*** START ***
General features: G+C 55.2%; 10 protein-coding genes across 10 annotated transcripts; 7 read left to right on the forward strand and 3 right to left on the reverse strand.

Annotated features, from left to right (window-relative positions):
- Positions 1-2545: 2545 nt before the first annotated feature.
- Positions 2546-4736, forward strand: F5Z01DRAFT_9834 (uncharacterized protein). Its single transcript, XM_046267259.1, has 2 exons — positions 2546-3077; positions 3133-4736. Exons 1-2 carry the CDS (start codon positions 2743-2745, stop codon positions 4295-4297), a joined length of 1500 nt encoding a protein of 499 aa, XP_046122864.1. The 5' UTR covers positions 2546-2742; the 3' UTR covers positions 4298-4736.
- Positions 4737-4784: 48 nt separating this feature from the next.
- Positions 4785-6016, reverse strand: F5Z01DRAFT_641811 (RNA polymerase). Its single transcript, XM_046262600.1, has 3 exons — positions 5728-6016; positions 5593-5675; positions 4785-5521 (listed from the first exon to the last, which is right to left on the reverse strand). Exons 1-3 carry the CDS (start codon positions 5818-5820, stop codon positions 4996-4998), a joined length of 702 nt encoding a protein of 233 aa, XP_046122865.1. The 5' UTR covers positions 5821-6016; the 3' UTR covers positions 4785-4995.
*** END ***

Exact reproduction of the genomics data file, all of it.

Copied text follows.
General features: G+C 55.2%; 10 protein-coding genes across 10 annotated transcripts; 7 read left to right on the forward strand and 3 right to left on the reverse strand.

Annotated features, from left to right (window-relative positions):
- Positions 1-2545: 2545 nt before the first annotated feature.
- Positions 2546-4736, forward strand: F5Z01DRAFT_9834 (uncharacterized protein). Its single transcript, XM_046267259.1, has 2 exons — positions 2546-3077; positions 3133-4736. Exons 1-2 carry the CDS (start codon positions 2743-2745, stop codon positions 4295-4297), a joined length of 1500 nt encoding a protein of 499 aa, XP_046122864.1. The 5' UTR covers positions 2546-2742; the 3' UTR covers positions 4298-4736.
- Positions 4737-4784: 48 nt separating this feature from the next.
- Positions 4785-6016, reverse strand: F5Z01DRAFT_641811 (RNA polymerase). Its single transcript, XM_046262600.1, has 3 exons — positions 5728-6016; positions 5593-5675; positions 4785-5521 (listed from the first exon to the last, which is right to left on the reverse strand). Exons 1-3 carry the CDS (start codon positions 5818-5820, stop codon positions 4996-4998), a joined length of 702 nt encoding a protein of 233 aa, XP_046122865.1. The 5' UTR covers positions 5821-6016; the 3' UTR covers positions 4785-4995.